James:              Out of curiosity, is that a number you’d be prepared to share?

Tim:                  No, not really. Only because I’ve got sponsors.

James:              Ah, right.

Tim:                  It kind of limits me from doing that.

James:              OK. I don’t really understand, but I’ll just run with it.

Tim:                  Yeah.

James:              I think listeners are probably curious to know what an Amazon S3 bill might cost for a podcast, but I can say that in my case it’s fluctuated between… and I used to run a lot of my videos from my membership on there, which I’ve now switched over to Wistia because it’s a better experience for my users. But it still runs at $200 or $300 a month. But at times, it’s hit… I think it hit $2,000 or something one month when I launched TrafficGrab, because I had a lot of video that people were watching, so it spiked up that much. But I think your average listener who’s setting up a podcast might expect an Amazon bill probably of twenty or thirty bucks.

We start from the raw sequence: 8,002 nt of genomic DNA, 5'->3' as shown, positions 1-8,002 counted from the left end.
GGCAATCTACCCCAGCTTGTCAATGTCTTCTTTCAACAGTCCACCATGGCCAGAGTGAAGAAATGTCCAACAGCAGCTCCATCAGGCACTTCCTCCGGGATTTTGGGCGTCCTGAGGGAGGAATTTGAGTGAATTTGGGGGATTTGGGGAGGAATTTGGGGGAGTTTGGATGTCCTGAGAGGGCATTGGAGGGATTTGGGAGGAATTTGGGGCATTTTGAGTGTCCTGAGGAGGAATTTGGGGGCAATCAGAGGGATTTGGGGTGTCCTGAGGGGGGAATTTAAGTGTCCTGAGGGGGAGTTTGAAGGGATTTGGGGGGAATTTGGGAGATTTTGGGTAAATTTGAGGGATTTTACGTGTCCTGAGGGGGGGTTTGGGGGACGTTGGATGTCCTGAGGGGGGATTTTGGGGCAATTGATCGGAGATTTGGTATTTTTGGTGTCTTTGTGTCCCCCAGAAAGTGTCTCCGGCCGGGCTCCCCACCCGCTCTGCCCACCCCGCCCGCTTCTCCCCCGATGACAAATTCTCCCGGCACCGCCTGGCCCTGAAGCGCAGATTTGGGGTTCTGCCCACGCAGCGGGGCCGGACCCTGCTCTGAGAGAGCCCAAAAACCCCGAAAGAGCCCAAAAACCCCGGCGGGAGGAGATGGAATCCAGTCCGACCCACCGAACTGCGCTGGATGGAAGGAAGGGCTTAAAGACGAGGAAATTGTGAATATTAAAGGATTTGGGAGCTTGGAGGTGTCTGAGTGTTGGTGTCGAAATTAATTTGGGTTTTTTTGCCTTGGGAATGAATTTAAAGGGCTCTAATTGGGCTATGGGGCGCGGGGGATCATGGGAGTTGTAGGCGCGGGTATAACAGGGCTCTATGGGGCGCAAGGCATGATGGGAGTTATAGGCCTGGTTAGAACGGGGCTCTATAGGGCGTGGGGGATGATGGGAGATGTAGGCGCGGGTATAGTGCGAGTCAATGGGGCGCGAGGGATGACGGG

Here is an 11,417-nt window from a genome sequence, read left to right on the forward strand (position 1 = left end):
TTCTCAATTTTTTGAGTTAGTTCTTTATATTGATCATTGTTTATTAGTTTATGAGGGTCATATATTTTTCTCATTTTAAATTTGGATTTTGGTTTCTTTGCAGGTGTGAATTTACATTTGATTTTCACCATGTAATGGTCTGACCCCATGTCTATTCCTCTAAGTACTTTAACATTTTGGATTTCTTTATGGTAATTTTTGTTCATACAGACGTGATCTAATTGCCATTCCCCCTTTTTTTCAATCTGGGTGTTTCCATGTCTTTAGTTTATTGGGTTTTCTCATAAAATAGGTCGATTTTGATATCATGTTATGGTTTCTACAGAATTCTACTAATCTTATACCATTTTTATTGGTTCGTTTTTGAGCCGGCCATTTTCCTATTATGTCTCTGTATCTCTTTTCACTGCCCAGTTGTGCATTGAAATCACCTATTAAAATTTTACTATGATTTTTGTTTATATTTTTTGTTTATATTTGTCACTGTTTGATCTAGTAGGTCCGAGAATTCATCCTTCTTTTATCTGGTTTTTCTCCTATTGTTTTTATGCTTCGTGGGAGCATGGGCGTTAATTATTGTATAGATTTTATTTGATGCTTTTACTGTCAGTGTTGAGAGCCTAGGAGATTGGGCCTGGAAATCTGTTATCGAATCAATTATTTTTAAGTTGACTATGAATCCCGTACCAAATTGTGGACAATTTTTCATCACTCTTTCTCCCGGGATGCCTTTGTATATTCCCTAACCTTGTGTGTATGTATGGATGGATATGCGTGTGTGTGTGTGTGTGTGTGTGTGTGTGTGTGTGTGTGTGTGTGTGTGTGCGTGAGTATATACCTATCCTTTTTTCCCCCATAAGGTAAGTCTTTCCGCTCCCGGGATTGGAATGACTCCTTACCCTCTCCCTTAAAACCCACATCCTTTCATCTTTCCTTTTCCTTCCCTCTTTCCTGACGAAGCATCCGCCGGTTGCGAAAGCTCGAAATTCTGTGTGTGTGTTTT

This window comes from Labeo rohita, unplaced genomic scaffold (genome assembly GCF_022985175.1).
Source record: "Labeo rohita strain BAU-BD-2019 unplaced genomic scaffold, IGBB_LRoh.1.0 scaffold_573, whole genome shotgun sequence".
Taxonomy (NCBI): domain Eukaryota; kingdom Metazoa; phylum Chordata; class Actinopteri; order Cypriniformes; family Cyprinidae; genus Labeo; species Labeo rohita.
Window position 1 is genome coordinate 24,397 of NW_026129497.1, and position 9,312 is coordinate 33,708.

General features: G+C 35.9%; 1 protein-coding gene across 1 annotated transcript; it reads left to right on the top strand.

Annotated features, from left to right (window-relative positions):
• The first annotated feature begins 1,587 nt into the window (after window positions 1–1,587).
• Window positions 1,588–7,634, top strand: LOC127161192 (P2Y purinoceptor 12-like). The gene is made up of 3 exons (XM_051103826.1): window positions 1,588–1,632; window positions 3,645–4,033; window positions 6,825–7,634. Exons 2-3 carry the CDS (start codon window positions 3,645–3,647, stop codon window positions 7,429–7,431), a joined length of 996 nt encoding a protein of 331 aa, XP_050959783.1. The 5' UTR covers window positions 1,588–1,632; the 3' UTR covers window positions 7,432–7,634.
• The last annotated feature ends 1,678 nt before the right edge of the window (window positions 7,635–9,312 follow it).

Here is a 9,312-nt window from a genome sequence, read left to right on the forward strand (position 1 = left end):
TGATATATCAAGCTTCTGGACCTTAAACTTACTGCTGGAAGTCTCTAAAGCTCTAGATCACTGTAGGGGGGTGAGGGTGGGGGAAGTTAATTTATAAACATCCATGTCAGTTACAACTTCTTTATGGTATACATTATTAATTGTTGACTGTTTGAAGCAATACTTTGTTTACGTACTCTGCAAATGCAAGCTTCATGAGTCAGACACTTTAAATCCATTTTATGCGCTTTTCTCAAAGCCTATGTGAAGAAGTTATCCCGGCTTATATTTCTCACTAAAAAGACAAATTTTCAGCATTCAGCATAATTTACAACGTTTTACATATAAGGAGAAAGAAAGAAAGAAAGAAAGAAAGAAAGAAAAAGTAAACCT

Tim:                  Oh, I see. Yeah, I think you’re talking about numbers. The cost of my Amazon bill just for Small Business Big Marketing doesn’t have any video, but the average is about, at the moment, it’s just over 200 bucks a month.

James:              There you go. So a couple of hundred bucks a month is going to get you quite a lot of distribution.

Tim:                  Yup.

James:              That’s good. Thank you for sharing that.

Tim:                  Well, thank you for asking.